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  1. #1
    RamWraith's Avatar
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    Did the Pats cheat to win Super Bowl 36

    Ok...

    Ferter an I have been having a little discussion, and I feel we need to clear the air.

    I have watched the tape several time of Super Bowl 36. I normally do not blame any loss on the refs or the game within the game. However, in the this case, the league or the refs decided to call a VERY loose game and New England used this to their advantage. It other terms...THEY CHEATED!

    After close analysis of the game you will notice that the receivers were held at the line (and tackled at times). Faulk was tackled 80% of the time coming out of the backfield on routes. The inside rushers held the interior lineman to allow blitzers through and the corners face guarded. If the receivers broke their routes the defender would grab a jersey just to slow him down a bit so he wasn't at his spot.

    I believe this game was the turning point for all the Martz haters, the Warner bashers and sourness some people feel towards the team. This was and is the best team to ever play the game of football. They were beat because of dirty tactics. THE PATS CHEATED us of our second ring.


  2. #2
    Nick's Avatar
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    Re: Did the Pats cheat to win Super Bowl 36

    This says it all for me, from a Howard Balzer article for Sports Weekly:

    There was one time in the game when Patriots defensive end Willie McGinest was so blatant in his mugging of Faulk that the officials couldn't ignore it. Later, McGinest would say he was shocked by the penalty, "because we had been doing that all game."

    The fact that the league has now made it a point to look for this and call it in the upcoming season makes me question how legit and fair these tactics were.
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  3. #3
    RamWraith's Avatar
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    Re: Did the Pats cheat to win Super Bowl 36

    HEY! Somones with me. I have waited two years to bring this up and for the smoke to clear. I think it is time we open up a can right now.

    PATS ARE CHEATERS---BOTTOM LINE!

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    sbramfan is offline Registered User
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    Re: Did the Pats cheat to win Super Bowl 36

    We still should have/could have won the game. No excuses.

    Normally most would prefer the "let them play" attitude in any sports playoff games, vs. calling ticky tacky penalties...but in this case, allowing this was 100% in the Patriots favor, as the more "finesse" rams were not able to take advantage of this themselves.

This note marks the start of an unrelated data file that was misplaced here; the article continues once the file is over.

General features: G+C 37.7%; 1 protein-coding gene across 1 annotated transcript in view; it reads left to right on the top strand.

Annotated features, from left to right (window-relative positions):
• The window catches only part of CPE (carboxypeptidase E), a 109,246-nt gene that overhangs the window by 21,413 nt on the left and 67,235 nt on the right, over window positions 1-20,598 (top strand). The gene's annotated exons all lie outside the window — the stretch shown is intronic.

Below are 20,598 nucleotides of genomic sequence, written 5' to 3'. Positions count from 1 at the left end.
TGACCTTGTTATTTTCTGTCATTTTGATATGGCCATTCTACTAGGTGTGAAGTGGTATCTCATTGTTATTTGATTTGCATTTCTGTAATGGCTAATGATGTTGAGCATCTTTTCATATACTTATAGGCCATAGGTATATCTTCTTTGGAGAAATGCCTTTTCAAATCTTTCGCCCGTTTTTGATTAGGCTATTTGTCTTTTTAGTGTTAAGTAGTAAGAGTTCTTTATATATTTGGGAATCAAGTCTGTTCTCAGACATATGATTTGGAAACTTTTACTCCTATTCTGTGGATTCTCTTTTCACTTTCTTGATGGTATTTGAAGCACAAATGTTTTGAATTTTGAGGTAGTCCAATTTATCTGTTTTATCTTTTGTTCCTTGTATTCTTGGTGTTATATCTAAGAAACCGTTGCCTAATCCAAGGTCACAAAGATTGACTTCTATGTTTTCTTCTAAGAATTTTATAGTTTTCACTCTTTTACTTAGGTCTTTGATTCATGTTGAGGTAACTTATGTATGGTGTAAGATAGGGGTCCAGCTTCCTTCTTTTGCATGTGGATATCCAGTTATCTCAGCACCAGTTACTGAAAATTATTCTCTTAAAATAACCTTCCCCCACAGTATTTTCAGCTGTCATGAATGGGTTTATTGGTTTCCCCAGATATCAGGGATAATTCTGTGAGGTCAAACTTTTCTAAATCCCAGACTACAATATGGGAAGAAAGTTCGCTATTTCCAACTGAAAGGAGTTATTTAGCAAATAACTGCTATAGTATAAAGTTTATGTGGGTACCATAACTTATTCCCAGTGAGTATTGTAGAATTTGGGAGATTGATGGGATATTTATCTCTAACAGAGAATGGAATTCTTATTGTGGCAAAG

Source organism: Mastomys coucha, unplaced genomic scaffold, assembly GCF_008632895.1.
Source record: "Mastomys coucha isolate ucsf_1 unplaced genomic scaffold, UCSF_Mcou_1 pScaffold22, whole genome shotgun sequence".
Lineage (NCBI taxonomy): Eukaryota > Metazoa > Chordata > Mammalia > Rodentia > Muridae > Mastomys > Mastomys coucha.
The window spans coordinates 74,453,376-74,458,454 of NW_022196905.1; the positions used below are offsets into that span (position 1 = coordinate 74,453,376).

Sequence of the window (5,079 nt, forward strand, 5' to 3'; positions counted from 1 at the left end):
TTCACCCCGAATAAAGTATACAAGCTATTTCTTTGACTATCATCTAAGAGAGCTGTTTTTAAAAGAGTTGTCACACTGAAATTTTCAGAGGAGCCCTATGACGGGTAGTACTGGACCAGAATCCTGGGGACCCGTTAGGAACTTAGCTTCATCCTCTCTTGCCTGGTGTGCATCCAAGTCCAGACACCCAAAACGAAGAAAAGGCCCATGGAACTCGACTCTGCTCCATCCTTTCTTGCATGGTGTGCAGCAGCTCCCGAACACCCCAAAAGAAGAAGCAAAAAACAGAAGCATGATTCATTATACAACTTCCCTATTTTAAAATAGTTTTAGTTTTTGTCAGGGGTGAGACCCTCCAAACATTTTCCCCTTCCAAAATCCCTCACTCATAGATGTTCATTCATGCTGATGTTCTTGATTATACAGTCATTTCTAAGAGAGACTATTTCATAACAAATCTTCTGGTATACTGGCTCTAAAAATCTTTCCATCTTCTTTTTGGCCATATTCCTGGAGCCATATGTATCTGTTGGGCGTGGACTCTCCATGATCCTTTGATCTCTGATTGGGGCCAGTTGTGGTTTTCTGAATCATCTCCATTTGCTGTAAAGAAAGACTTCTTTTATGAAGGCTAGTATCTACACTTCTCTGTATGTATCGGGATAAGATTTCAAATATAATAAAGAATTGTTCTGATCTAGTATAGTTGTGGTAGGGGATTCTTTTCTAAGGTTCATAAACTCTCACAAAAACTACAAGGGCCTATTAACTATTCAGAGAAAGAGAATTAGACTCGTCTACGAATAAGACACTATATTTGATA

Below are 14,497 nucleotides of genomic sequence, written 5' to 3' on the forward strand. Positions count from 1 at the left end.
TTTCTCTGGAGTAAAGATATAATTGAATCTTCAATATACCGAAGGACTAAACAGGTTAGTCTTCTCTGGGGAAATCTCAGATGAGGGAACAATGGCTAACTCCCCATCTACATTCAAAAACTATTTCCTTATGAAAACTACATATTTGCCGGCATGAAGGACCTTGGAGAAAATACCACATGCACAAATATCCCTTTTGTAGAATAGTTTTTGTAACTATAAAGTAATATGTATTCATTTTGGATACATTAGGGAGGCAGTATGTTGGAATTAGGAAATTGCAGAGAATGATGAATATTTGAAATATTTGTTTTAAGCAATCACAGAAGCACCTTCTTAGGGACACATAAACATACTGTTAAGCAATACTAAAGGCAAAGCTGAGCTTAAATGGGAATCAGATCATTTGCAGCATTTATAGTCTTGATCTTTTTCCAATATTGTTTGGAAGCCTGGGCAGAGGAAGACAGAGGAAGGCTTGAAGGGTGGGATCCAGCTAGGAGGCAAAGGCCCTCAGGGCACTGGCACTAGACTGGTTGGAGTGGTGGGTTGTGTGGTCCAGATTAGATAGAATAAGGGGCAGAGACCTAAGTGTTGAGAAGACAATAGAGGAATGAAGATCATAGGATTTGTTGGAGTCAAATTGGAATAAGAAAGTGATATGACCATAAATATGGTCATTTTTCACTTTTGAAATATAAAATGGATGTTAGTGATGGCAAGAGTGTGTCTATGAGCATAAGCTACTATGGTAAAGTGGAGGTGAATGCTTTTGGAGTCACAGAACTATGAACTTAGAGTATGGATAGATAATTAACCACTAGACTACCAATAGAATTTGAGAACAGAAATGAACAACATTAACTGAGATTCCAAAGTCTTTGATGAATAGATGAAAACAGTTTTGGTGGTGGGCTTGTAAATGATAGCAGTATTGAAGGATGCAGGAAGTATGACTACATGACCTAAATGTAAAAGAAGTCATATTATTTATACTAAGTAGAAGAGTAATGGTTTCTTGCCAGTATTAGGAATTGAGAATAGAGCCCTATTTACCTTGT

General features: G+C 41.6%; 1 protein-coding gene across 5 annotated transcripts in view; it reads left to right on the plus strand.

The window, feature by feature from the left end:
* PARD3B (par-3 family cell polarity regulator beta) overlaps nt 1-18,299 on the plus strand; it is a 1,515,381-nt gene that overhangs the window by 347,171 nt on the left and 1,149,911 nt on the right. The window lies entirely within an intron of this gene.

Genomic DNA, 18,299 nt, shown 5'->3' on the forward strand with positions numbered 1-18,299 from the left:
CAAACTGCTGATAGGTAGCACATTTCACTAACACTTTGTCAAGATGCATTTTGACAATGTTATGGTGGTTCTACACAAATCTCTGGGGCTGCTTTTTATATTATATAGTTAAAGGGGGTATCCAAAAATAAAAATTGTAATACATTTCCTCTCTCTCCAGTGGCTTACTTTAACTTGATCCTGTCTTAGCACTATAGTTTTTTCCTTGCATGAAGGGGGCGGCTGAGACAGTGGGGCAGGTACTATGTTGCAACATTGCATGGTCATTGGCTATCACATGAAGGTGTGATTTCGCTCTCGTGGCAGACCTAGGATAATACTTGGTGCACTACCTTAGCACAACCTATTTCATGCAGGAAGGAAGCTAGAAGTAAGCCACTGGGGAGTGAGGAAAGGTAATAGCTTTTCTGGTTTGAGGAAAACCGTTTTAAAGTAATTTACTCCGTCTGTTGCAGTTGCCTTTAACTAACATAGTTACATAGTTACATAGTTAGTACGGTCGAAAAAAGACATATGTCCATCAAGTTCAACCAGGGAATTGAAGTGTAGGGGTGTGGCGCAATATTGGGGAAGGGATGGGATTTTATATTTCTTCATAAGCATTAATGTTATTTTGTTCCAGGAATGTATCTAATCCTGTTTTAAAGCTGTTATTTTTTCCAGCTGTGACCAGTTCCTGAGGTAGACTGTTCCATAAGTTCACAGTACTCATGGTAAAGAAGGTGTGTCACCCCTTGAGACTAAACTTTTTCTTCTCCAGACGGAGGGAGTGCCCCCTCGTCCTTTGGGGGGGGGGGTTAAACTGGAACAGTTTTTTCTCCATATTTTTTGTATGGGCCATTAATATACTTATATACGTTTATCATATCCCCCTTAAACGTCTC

But yes, this is WHY they won. They knew they had to get physical with our receivers and Faulk and bump them to disrupt their timing. Unfortunately, they took it to a whole other level, and the refs let it go.

    The thing that kills me is that every other team that took control of the NFL like the rams did for a few years, wins that damn game. The 9'ers, or cowboys, or steelers never lost their second SB during their heyday. Can't blame anyone but the Rams for that loss. I thought we were going to make history....

  5. #5
    general counsel Guest

    Re: Did the Pats cheat to win Super Bowl 36

    How about this perspective. Blame the Refs. The refs saw the holding, grabbing and pulling happening right in front of their eyes and didnt call it. Did the patriots behave outside the rules-technically yes. However, what stops players from holding and grabbing is not per se that it is illegal, but that there are consequences to their behavior. Lets face it, most players push the outside of the envelope of the rules. You could probably call offensive holding on almost every play in the nfl if you wanted to.

    Lets assume a pitcher in a baseball game is throwing a spitball. Is he cheating- of course. If the umps know about it and let him get away with it, they are the ones that are making up the rules of the game as they go along by not following the rule book. The refs are altering the game by intentionally interpreting the rules in their own way and affecting the outcome in a way that favors one team over the other. Presumably, the refs in the superbowl would say that they allowed the clutching and grabbing to go both ways. We all know that that interpretation harmed the rams a lot more than it harmed the pats, even if it was correct.

    The Patriots did whatever they could to try and win. If the refs had called the game correctly, even given more leeway in a superbowl, presumably the patriots would have either had to alter their strategy or give up a lot more in penalty yards, which may have changed the game.